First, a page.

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Help! Free CAD program

SquirrelTail

Well-known member
#1
I have tried multiple different cad programs and all of them work ok but when I try to print it scales every thing down to like an inch.... Any programs that don't do that?
 

Hai-Lee

Old and Bold RC PILOT
#2
I have tried multiple different cad programs and all of them work ok but when I try to print it scales every thing down to like an inch.... Any programs that don't do that?
Firstly you should format the page to the desired paper size. I either use A0 or A1.

Next try exporting to PDF.

From there use the PDF reader to do the printing and the tiling if required!

Maybe not a simple process but it works well for me and across multiple CAD programs.

Have fun!
 

SquirrelTail

Well-known member
#3
Firstly you should format the page to the desired paper size. I either use A0 or A1.

Next try exporting to PDF.

From there use the PDF reader to do the printing and the tiling if required!

Maybe not a simple process but it works well for me and across multiple CAD programs.

Have fun!
Ok, will try out tomorrow! Thanks
 

Keno

Well-known member
#4
Not sure of the CAD program you are using, but this may help. My CAD program does not have import for PDF so I have to import it first into Inkscape and save to SVG or other format before bringing it in. Also you can edit out quit a bit or un-necessary stuff while in Inkscape. Here is how I get things to scale: Most drawing have reference measurement scales printed on them, draw a line that is the physical length equal to the stated value for their scale. Position the line on their scale, your line could be longer of less than. Select the whole drawing less this line. Use the tool in you CAD program to resize it to your reference line, make sure you select "uniform" and not "differential". I don't know if this will work as CAD program differ. Anyway for what it is worth, happy flying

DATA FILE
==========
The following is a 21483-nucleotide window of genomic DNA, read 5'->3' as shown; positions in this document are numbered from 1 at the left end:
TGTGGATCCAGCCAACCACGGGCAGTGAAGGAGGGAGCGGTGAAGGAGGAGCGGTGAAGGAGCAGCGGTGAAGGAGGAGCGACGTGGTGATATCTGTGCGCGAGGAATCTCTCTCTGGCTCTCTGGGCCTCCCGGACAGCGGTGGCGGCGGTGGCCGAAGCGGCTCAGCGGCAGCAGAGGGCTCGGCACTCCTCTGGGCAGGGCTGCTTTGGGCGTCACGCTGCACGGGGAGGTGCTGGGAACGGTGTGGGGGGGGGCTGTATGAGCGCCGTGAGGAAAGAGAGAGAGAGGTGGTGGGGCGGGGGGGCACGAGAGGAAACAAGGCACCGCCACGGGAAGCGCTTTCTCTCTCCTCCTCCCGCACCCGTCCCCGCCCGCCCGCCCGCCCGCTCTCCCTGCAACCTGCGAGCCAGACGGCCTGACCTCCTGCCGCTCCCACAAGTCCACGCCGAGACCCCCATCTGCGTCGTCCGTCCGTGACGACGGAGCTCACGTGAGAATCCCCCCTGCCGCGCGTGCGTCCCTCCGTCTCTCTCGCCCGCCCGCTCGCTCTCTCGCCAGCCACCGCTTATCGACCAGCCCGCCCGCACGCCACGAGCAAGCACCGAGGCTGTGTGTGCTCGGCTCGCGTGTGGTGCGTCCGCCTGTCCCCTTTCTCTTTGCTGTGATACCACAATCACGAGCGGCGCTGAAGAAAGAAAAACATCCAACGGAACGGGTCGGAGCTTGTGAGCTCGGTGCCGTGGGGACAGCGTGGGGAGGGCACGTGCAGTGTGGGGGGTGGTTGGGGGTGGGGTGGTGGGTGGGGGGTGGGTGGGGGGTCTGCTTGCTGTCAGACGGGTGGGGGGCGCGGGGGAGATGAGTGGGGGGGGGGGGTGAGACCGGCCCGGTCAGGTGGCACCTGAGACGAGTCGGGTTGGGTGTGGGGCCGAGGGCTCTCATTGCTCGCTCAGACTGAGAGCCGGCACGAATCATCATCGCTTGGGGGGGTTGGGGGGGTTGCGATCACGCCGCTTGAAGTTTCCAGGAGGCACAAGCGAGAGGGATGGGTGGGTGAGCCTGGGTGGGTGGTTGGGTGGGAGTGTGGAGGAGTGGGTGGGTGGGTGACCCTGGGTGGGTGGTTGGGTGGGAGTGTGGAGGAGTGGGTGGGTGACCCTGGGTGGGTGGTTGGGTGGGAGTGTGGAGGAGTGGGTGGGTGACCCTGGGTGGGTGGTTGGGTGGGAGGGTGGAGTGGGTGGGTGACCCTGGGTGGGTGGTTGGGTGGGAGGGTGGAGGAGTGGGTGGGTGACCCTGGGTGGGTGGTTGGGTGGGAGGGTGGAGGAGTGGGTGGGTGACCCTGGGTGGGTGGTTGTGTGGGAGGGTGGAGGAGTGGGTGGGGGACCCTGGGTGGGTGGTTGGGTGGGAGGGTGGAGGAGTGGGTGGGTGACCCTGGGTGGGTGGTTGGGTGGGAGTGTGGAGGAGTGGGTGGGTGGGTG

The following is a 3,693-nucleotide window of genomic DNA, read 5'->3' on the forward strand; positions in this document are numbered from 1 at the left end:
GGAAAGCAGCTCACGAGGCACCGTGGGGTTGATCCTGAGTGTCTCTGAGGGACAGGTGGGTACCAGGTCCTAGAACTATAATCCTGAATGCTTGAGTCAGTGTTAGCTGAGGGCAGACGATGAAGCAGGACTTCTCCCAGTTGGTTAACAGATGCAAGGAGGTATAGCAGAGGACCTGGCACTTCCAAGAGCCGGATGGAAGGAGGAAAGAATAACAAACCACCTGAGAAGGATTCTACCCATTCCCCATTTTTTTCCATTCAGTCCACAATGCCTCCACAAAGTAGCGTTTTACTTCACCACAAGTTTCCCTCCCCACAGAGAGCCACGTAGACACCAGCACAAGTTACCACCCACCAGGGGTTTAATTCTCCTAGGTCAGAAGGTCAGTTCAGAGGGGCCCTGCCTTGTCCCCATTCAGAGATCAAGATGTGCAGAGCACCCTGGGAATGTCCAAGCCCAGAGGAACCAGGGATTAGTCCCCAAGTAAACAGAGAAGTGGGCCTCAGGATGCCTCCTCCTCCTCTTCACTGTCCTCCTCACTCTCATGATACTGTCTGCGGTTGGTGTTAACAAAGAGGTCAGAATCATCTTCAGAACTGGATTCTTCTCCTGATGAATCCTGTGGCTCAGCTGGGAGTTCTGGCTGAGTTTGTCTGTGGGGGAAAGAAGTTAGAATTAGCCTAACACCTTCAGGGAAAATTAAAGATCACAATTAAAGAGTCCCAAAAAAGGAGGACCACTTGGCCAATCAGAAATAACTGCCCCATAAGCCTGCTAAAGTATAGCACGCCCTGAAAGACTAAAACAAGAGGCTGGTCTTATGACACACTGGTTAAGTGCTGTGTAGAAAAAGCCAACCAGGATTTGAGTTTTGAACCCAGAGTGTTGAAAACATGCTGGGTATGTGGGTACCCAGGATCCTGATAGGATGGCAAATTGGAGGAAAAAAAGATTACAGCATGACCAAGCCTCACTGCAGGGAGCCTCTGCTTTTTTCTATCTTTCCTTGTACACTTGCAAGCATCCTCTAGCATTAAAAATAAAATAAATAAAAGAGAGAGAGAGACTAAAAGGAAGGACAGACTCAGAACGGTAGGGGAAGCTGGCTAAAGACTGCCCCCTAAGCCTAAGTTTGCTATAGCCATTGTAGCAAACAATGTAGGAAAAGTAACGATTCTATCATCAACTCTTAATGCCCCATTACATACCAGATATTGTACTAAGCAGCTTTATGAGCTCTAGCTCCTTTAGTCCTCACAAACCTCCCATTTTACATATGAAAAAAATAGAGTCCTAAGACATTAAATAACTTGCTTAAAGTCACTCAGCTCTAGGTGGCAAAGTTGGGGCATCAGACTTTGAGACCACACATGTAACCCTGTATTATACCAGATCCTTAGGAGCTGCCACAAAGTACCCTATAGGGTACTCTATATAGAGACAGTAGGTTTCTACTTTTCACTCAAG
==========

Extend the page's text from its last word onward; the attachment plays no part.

SquirrelTail

Well-known member
#5
Not sure of the CAD program you are using, but this may help. My CAD program does not have import for PDF so I have to import it first into Inkscape and save to SVG or other format before bringing it in. Also you can edit out quit a bit or un-necessary stuff while in Inkscape. Here is how I get things to scale: Most drawing have reference measurement scales printed on them, draw a line that is the physical length equal to the stated value for their scale. Position the line on their scale, your line could be longer of less than. Select the whole drawing less this line. Use the tool in you CAD program to resize it to your reference line, make sure you select "uniform" and not "differential". I don't know if this will work as CAD program differ. Anyway for what it is worth, happy flying
Thank you. I use AutoCAD then I export the file as a dxf, take it to cloud convert and then make it a PDF where I then take it to Adobe reader
 

Keno

Well-known member
#6
Thank you. I use AutoCAD then I export the file as a dxf, take it to cloud convert and then make it a PDF where I then take it to Adobe reader